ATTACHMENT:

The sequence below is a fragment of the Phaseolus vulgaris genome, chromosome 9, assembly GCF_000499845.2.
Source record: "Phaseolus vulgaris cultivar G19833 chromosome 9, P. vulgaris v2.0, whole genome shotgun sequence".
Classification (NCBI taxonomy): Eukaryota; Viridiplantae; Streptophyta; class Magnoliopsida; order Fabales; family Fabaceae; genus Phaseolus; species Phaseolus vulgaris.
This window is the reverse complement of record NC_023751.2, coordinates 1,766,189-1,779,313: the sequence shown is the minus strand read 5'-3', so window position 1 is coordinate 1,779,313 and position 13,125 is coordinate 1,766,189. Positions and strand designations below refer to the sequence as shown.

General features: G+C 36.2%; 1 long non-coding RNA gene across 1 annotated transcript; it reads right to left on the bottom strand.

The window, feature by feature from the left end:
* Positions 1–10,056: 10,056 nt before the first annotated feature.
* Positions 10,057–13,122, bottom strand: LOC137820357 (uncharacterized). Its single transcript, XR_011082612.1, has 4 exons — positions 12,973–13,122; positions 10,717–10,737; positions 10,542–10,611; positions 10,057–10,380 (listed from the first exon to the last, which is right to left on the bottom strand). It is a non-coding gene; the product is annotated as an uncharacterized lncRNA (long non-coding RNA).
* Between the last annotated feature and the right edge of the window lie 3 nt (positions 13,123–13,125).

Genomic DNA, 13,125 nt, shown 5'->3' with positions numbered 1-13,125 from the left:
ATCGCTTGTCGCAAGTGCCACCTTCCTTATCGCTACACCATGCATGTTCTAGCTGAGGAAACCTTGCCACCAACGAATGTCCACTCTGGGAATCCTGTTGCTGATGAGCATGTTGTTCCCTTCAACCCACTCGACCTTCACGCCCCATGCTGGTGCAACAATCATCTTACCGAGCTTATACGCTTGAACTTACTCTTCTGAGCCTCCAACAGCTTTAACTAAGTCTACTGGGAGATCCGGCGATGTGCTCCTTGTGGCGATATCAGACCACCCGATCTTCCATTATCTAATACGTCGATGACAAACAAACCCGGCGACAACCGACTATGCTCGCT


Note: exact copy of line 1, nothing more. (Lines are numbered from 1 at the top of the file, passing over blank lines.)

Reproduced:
The sequence below is a fragment of the Phaseolus vulgaris genome, chromosome 9, assembly GCF_000499845.2.